EstNation is in fact the only place that you can get Montale’s perfumes in Japan (including two Japan-only exclusives –             Mango Manga and Rose Tea), and although they don’t stock the perfume house’s entire range (which is huge – for that you have to go to the Place Vendôme in Paris), the selection, for Tokyo, is quite impressive.







I pick up Royal Aoud, which I don’t really remember. Wow. The notes for this perfume when I look it up are listed as kumquat, grapefruit, oud, and Indian spices, but to me this just smells like a leather saddle; a stallion’s neck in sunshine; muscular, dense; each hair smooth, fragrant, and lit up by the hot afternoon light. Warm; elegant, lustful. Animal. I am not really a horse person, but here I make an exception. I love this beast, and want it: the smell of the sleek, equable blend making me want to caress, kiss; hold on tight.




Yes. Unlike the Dior, with its overly thick and tasteful, door-locked rendering of oud, Montale’s Royal Aoud has some kind of undeniable life here inside its veins.



Spritely. Feral. Real.


















Filed under Orientals, Oud

9 responses to “ROYAL AOUD by MONTALE (2004) + OUD ISPAHAN by CHRISTIAN DIOR (2012)

  1. Laurels

    To my nose, Oud Ispahan was all angry, belligerent aromachemical, like a rubbing alcohol that contaminates rather than disinfects. I didn’t just want it off my skin, I wanted the sample out of my house.

    • Wow. I am surprised but strangely satisfied that I am not alone in my negative reaction. To me, though, there are definitely some high quality naturals in there, but I do know what you mean about the undertone. Perhaps it was that I hated so much, some kind of hideous chemical under kick that I found obstinate and annoying.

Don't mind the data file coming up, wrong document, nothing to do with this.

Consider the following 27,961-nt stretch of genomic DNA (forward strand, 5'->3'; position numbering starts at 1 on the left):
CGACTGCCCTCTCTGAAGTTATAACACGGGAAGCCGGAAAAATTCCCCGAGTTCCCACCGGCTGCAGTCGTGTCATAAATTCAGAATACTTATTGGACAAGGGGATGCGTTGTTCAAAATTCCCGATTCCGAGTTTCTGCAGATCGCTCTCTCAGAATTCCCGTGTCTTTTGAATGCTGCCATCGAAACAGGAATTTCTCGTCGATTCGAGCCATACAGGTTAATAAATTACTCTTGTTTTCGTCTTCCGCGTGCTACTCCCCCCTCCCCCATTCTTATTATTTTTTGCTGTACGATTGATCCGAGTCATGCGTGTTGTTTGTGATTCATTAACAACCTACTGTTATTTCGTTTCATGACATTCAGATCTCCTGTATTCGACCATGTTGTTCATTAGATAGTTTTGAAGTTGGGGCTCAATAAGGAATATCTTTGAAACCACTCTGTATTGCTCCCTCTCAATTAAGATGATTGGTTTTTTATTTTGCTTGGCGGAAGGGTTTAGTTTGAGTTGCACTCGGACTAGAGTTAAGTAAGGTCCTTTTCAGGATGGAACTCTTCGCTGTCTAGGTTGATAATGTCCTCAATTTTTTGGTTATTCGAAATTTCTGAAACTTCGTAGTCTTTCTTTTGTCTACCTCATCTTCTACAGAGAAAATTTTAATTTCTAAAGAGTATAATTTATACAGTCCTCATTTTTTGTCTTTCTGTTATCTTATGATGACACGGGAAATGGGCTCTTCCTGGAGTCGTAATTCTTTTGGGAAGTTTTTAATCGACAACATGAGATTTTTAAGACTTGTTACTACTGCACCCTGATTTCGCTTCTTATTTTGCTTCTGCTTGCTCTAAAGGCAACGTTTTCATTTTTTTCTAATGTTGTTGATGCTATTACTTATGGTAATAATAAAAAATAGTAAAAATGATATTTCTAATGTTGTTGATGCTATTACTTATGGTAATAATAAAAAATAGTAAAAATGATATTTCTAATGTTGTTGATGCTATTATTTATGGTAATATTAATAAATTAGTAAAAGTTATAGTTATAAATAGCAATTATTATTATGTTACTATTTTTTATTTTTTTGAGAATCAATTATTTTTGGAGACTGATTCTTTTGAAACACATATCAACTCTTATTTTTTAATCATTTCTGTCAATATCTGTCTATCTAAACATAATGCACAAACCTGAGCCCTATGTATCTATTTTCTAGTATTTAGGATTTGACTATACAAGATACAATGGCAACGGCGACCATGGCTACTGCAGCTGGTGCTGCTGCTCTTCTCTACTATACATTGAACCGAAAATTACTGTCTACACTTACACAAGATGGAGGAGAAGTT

• Laurels

        I think I do have an outlier of a sense of smell. There are popular perfumes I can’t smell at all (the musk in Narciso Rodriguez for Her, the few Pradas I’ve tried), and certain notes that at a high-enough concentration just become overwhelming, like pink pepper and whatever the heck is in Oud Ispahan.

  2. Lilybelle

    I’ve never smelled oud, that I’m aware of. I am an oud-innocent. I pretty much live in a vintage, granny powder bubble. That bit about the horse’s neck was beautiful writing. ❤ And I love Rousseau. ^^ xo 🙂

  3. Dzing!y

    I can’t believe you didn’t like oud isphahan. It’s one of my fav western oud, that and Mona’s oud are my fav. I’ve tried many montales including the famous black oud, they all give me a headache. There’s something about the blend that just screams ‘unnatural’ to my nose. I’m sure the dior is just as packed with aroma chemical but my nose seems to like it.

    • I definitely know what you mean, of course. The Montales are grotesque in some ways, practically gasoline in comparison to the Dior (which, if you look at the first half of the review, is an absolute rave review).

      I see it as faultless in many ways, but for me it made me feel as though I were really suffocating.

  4. Nadine

    Move to the Middle East where i live now. Incredibly fragrant men with a hint of oud. Olfactory heaven 🙂